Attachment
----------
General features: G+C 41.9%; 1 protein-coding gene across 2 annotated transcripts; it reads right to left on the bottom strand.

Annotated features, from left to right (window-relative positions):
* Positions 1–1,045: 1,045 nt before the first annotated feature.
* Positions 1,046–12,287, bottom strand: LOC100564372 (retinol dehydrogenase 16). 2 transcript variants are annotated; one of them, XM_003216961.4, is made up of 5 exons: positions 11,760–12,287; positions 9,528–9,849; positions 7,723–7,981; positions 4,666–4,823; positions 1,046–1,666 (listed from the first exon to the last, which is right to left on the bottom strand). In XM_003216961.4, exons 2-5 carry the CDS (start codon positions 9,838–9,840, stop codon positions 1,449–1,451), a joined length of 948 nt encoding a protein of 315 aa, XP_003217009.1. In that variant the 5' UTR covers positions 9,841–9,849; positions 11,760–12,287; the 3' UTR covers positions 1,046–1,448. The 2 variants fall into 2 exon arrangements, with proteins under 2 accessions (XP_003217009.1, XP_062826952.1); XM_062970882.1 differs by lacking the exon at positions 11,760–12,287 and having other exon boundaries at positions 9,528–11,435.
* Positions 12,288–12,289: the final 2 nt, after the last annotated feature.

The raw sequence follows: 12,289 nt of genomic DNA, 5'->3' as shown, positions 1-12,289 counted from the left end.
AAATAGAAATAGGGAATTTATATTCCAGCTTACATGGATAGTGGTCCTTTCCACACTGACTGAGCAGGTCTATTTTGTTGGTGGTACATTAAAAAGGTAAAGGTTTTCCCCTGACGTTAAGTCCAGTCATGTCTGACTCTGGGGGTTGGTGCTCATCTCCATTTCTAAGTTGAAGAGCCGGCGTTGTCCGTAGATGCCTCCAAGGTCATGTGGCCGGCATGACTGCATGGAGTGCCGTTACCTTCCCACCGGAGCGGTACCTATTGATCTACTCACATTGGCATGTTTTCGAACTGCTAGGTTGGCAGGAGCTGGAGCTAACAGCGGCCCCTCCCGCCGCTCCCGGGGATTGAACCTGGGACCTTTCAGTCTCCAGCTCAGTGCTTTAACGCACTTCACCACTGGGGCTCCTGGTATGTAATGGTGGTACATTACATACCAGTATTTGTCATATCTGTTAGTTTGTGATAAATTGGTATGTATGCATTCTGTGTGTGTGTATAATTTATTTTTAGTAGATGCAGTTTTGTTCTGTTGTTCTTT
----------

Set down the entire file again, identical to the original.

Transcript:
General features: G+C 41.9%; 1 protein-coding gene across 2 annotated transcripts; it reads right to left on the bottom strand.

Annotated features, from left to right (window-relative positions):
* Positions 1–1,045: 1,045 nt before the first annotated feature.
* Positions 1,046–12,287, bottom strand: LOC100564372 (retinol dehydrogenase 16). 2 transcript variants are annotated; one of them, XM_003216961.4, is made up of 5 exons: positions 11,760–12,287; positions 9,528–9,849; positions 7,723–7,981; positions 4,666–4,823; positions 1,046–1,666 (listed from the first exon to the last, which is right to left on the bottom strand). In XM_003216961.4, exons 2-5 carry the CDS (start codon positions 9,838–9,840, stop codon positions 1,449–1,451), a joined length of 948 nt encoding a protein of 315 aa, XP_003217009.1. In that variant the 5' UTR covers positions 9,841–9,849; positions 11,760–12,287; the 3' UTR covers positions 1,046–1,448. The 2 variants fall into 2 exon arrangements, with proteins under 2 accessions (XP_003217009.1, XP_062826952.1); XM_062970882.1 differs by lacking the exon at positions 11,760–12,287 and having other exon boundaries at positions 9,528–11,435.
* Positions 12,288–12,289: the final 2 nt, after the last annotated feature.

The raw sequence follows: 12,289 nt of genomic DNA, 5'->3' as shown, positions 1-12,289 counted from the left end.
AAATAGAAATAGGGAATTTATATTCCAGCTTACATGGATAGTGGTCCTTTCCACACTGACTGAGCAGGTCTATTTTGTTGGTGGTACATTAAAAAGGTAAAGGTTTTCCCCTGACGTTAAGTCCAGTCATGTCTGACTCTGGGGGTTGGTGCTCATCTCCATTTCTAAGTTGAAGAGCCGGCGTTGTCCGTAGATGCCTCCAAGGTCATGTGGCCGGCATGACTGCATGGAGTGCCGTTACCTTCCCACCGGAGCGGTACCTATTGATCTACTCACATTGGCATGTTTTCGAACTGCTAGGTTGGCAGGAGCTGGAGCTAACAGCGGCCCCTCCCGCCGCTCCCGGGGATTGAACCTGGGACCTTTCAGTCTCCAGCTCAGTGCTTTAACGCACTTCACCACTGGGGCTCCTGGTATGTAATGGTGGTACATTACATACCAGTATTTGTCATATCTGTTAGTTTGTGATAAATTGGTATGTATGCATTCTGTGTGTGTGTATAATTTATTTTTAGTAGATGCAGTTTTGTTCTGTTGTTCTTT